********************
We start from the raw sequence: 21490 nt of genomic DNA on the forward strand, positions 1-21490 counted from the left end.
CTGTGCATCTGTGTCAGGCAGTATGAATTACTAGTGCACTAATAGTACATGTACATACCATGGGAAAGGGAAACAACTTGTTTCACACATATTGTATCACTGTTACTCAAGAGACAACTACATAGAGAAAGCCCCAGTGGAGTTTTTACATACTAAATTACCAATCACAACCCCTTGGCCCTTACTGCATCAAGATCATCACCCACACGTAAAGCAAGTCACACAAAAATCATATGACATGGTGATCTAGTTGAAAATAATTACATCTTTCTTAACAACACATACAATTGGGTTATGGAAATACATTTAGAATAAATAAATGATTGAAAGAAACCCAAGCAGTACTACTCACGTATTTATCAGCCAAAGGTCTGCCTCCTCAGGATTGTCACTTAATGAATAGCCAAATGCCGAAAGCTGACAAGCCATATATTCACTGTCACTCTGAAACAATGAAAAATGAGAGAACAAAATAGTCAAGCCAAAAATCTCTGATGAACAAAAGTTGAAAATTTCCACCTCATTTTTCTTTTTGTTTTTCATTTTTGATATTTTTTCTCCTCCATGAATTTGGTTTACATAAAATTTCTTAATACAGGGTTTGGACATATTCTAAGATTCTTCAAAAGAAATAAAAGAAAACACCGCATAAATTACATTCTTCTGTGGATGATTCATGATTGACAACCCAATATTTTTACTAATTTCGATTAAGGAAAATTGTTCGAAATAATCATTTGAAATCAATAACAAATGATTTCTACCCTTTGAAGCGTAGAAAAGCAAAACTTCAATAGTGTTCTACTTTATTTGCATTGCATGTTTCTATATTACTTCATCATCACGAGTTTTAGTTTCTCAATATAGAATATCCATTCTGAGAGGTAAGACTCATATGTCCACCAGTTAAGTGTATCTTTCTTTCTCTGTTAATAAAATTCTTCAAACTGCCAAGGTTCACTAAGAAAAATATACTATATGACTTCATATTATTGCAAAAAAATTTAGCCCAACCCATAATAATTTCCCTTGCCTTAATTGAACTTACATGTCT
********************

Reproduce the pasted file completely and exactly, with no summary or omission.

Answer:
We start from the raw sequence: 21490 nt of genomic DNA on the forward strand, positions 1-21490 counted from the left end.
CTGTGCATCTGTGTCAGGCAGTATGAATTACTAGTGCACTAATAGTACATGTACATACCATGGGAAAGGGAAACAACTTGTTTCACACATATTGTATCACTGTTACTCAAGAGACAACTACATAGAGAAAGCCCCAGTGGAGTTTTTACATACTAAATTACCAATCACAACCCCTTGGCCCTTACTGCATCAAGATCATCACCCACACGTAAAGCAAGTCACACAAAAATCATATGACATGGTGATCTAGTTGAAAATAATTACATCTTTCTTAACAACACATACAATTGGGTTATGGAAATACATTTAGAATAAATAAATGATTGAAAGAAACCCAAGCAGTACTACTCACGTATTTATCAGCCAAAGGTCTGCCTCCTCAGGATTGTCACTTAATGAATAGCCAAATGCCGAAAGCTGACAAGCCATATATTCACTGTCACTCTGAAACAATGAAAAATGAGAGAACAAAATAGTCAAGCCAAAAATCTCTGATGAACAAAAGTTGAAAATTTCCACCTCATTTTTCTTTTTGTTTTTCATTTTTGATATTTTTTCTCCTCCATGAATTTGGTTTACATAAAATTTCTTAATACAGGGTTTGGACATATTCTAAGATTCTTCAAAAGAAATAAAAGAAAACACCGCATAAATTACATTCTTCTGTGGATGATTCATGATTGACAACCCAATATTTTTACTAATTTCGATTAAGGAAAATTGTTCGAAATAATCATTTGAAATCAATAACAAATGATTTCTACCCTTTGAAGCGTAGAAAAGCAAAACTTCAATAGTGTTCTACTTTATTTGCATTGCATGTTTCTATATTACTTCATCATCACGAGTTTTAGTTTCTCAATATAGAATATCCATTCTGAGAGGTAAGACTCATATGTCCACCAGTTAAGTGTATCTTTCTTTCTCTGTTAATAAAATTCTTCAAACTGCCAAGGTTCACTAAGAAAAATATACTATATGACTTCATATTATTGCAAAAAAATTTAGCCCAACCCATAATAATTTCCCTTGCCTTAATTGAACTTACATGTCT